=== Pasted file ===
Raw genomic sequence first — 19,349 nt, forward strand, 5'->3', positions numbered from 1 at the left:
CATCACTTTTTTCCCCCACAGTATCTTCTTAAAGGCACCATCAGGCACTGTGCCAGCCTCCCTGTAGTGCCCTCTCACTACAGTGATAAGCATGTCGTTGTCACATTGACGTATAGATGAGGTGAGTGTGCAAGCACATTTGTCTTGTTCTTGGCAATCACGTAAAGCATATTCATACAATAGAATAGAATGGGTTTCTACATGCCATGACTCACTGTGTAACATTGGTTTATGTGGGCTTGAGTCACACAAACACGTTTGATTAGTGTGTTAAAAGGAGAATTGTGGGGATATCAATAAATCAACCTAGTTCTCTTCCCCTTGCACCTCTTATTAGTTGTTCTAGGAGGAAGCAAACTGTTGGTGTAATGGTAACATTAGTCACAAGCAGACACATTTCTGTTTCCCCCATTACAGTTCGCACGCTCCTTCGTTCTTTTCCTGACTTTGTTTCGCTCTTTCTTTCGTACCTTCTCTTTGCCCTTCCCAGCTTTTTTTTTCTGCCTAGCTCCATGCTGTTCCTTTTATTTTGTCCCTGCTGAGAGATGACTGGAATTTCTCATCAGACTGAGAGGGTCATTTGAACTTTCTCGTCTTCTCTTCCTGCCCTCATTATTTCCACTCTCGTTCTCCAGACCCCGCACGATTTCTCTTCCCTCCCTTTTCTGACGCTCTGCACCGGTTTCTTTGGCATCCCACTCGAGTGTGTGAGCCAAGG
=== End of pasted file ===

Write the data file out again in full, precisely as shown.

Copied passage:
Raw genomic sequence first — 19,349 nt, forward strand, 5'->3', positions numbered from 1 at the left:
CATCACTTTTTTCCCCCACAGTATCTTCTTAAAGGCACCATCAGGCACTGTGCCAGCCTCCCTGTAGTGCCCTCTCACTACAGTGATAAGCATGTCGTTGTCACATTGACGTATAGATGAGGTGAGTGTGCAAGCACATTTGTCTTGTTCTTGGCAATCACGTAAAGCATATTCATACAATAGAATAGAATGGGTTTCTACATGCCATGACTCACTGTGTAACATTGGTTTATGTGGGCTTGAGTCACACAAACACGTTTGATTAGTGTGTTAAAAGGAGAATTGTGGGGATATCAATAAATCAACCTAGTTCTCTTCCCCTTGCACCTCTTATTAGTTGTTCTAGGAGGAAGCAAACTGTTGGTGTAATGGTAACATTAGTCACAAGCAGACACATTTCTGTTTCCCCCATTACAGTTCGCACGCTCCTTCGTTCTTTTCCTGACTTTGTTTCGCTCTTTCTTTCGTACCTTCTCTTTGCCCTTCCCAGCTTTTTTTTTCTGCCTAGCTCCATGCTGTTCCTTTTATTTTGTCCCTGCTGAGAGATGACTGGAATTTCTCATCAGACTGAGAGGGTCATTTGAACTTTCTCGTCTTCTCTTCCTGCCCTCATTATTTCCACTCTCGTTCTCCAGACCCCGCACGATTTCTCTTCCCTCCCTTTTCTGACGCTCTGCACCGGTTTCTTTGGCATCCCACTCGAGTGTGTGAGCCAAGG